Even though the precise time, place, form, and effects of these events can’t be foreseen, such events can be better prepared for. This requires a fundamental mind shift from a focus on battling specific threats to a threat-agnostic approach. When you take this approach, you focus on what might be called meta-readiness: preparing your own innate ability to handle any type of crisis that emerges. You develop the ability to judge when a crisis is imminent; to respond to it swiftly and effectively; to receive and send critical information at the speed of business relevance; and to take whatever actions are required in the moment — with flexibility and the kind of organizational muscle memory that comes from multiple rehearsals.
In short, you build up your capabilities to manage the chaos that follows any large-scale upheaval.
There are at least four broad classes of asymmetric threats:
- Unprotected infrastructure
- Vulnerable technology
- Underestimated disasters
- Innovative geopolitical attacks
Each of these threat ecosystems has its own way of surprising people. Each can be spurred, through a combination of factors, to spin off a sudden tornado-like disaster. The best stance is to recognize their dynamics, and then look closely at your company’s missing capabilities, and the critical path for closing that gap.
1. Unprotected infrastructure. A natural disaster, a terrorist attack, or simply a prolonged deterioration can diminish the continued operation and efficiency of embedded large-scale infrastructure — including public systems for transportation and power, or private systems such as commercial ports and financial exchanges. Also vulnerable are many of the legal measures and regulations put in place to protect these infrastructures. These systems, upon which society depends, have been shown to be vulnerable to such a complex combination of factors that organizations and governments struggle to identify them. Given limited resources, businesses prepare and governments regulate for the risks that they can see. But those are often not the right ones to focus on.
Consider the artery of a nation: the U.S. power grid — a highly complex, highly decentralized enterprise that is vulnerable to attack. More than 3,300 utilities deliver power from natural gas, coal, nuclear, hydroelectric, and other power plants through 200,000 miles of high-voltage transmission lines; more than 5 million miles of distribution lines bring power to hundreds of millions of U.S. homes and businesses. A structural breakdown or a coordinated attack — which, according to the U.S. Department of Homeland Security, Russian cyber actors may already be positioned to accomplish — could cause power losses across large portions of the United States lasting from hours to weeks. In Puerto Rico, Hurricane Maria left residents without power for as long as 10 months. Weather-related outages, coupled with aging infrastructure, are estimated to have cost the U.S. economy an inflation-adjusted annual amount ranging between $18 billion and $33 billion between 2003 and 2012.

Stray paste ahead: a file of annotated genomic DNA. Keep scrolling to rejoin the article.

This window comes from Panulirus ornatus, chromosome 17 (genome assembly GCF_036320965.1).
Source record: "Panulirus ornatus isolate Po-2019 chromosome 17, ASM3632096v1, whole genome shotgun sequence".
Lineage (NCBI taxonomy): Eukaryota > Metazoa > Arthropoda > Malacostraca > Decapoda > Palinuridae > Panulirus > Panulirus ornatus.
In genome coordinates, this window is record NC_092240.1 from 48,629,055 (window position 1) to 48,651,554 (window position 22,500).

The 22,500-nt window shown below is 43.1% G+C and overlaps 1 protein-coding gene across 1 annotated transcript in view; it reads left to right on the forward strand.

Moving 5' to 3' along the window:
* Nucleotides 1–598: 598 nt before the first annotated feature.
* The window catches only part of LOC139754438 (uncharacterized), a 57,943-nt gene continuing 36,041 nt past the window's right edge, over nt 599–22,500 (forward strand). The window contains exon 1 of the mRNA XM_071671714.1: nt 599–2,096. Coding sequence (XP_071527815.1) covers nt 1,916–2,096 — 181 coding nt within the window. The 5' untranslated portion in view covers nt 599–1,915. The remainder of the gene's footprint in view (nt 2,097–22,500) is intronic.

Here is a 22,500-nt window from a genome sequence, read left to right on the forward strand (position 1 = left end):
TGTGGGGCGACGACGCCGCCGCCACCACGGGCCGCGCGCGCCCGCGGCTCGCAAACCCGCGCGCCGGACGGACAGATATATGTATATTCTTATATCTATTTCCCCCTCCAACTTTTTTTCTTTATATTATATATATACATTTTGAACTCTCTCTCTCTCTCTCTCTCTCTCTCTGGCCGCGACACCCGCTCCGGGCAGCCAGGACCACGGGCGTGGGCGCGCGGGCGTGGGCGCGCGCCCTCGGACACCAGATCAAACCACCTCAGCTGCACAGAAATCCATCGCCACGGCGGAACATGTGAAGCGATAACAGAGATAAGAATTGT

Beyond the substantial direct economic costs of a large-scale failure in the grid, the damage could cascade to other critical nodes of a region’s infrastructure. Without easy access to electric power, nearly everything would sooner or later be disrupted: banking, the Internet, the stock market, the water supply, the food supply, sewage, roads, hospitals, military operations, fuel, and air traffic control.
The catastrophic earthquake that struck Haiti in January 2010, for example, damaged roads and buildings essential for escape and recovery, including the City Hall of Port-au-Prince, the Presidential Palace, the National Assembly building, and the headquarters of the United Nations Mission in Haiti. It also destroyed or severely damaged virtually all vital infrastructure — including telephone and other communication systems, hospitals and other medical facilities, and airports and seaports — essential to response and recovery. And because the quake struck during the afternoon, when business, government, and NGO offices were open, many experienced professional crisis managers were killed. These factors, which were not anticipated, gravely compounded the effects of the earthquake.